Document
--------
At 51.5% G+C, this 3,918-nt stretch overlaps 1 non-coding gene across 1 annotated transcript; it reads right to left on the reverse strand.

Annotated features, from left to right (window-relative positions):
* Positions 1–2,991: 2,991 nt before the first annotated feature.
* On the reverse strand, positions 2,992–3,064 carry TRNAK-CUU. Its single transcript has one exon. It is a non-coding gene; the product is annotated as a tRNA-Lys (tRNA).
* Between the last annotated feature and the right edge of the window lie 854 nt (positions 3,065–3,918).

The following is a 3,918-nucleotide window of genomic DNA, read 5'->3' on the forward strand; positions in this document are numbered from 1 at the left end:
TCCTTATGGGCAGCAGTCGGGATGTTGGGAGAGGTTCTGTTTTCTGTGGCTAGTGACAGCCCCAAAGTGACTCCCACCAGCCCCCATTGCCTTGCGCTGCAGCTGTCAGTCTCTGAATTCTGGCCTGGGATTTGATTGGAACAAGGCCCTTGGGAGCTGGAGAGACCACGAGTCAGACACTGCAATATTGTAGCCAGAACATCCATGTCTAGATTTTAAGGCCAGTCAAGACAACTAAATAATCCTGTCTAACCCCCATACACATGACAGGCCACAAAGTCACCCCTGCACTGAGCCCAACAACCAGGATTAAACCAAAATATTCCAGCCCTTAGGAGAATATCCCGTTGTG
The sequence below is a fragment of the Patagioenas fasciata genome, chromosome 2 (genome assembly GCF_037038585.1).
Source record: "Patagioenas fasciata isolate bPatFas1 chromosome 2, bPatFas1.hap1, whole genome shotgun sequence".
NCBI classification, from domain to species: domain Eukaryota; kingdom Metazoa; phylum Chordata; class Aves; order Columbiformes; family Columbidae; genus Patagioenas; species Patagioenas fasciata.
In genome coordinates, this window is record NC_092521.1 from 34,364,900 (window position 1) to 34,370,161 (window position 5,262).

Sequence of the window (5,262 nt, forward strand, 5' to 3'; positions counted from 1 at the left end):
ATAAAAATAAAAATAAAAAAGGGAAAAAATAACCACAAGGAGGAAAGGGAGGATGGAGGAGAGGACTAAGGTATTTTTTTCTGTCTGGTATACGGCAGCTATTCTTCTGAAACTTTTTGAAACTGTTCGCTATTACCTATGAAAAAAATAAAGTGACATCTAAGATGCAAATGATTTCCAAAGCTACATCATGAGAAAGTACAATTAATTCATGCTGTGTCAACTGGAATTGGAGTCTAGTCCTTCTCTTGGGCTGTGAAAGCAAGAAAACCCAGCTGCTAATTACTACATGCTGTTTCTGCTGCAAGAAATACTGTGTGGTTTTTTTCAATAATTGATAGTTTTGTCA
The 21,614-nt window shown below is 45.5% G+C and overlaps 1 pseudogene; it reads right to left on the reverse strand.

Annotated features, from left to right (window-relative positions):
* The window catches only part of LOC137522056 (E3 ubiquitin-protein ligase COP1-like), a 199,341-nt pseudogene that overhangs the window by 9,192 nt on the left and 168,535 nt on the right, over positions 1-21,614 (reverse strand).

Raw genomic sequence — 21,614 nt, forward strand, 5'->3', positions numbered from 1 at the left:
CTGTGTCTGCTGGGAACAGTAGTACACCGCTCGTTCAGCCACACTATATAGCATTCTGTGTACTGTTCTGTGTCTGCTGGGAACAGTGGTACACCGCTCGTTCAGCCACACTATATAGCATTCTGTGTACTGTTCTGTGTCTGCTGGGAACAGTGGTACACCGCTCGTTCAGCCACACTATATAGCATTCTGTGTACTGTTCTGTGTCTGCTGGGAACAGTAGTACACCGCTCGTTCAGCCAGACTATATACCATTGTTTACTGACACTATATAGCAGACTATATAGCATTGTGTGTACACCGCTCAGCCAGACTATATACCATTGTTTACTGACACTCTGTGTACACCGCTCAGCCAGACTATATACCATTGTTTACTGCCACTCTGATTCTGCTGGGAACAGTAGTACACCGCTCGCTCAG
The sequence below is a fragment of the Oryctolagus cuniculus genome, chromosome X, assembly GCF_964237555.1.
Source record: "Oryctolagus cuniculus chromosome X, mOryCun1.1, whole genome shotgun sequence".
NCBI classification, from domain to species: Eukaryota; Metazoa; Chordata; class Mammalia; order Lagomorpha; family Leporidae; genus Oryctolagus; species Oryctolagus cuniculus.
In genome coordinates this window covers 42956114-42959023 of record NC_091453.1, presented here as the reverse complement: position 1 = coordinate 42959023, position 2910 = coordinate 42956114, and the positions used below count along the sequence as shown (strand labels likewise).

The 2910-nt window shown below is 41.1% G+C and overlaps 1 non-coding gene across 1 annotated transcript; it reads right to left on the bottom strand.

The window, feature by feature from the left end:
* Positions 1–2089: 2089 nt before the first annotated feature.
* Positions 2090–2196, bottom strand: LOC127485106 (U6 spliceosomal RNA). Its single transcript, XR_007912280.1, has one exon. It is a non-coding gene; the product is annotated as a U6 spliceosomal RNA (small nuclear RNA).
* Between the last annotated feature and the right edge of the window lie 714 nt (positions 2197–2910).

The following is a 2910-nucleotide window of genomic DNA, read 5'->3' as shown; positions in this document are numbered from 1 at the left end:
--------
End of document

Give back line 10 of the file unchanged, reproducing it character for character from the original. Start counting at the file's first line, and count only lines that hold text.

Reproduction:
NCBI classification, from domain to species: domain Eukaryota; kingdom Metazoa; phylum Chordata; class Aves; order Columbiformes; family Columbidae; genus Patagioenas; species Patagioenas fasciata.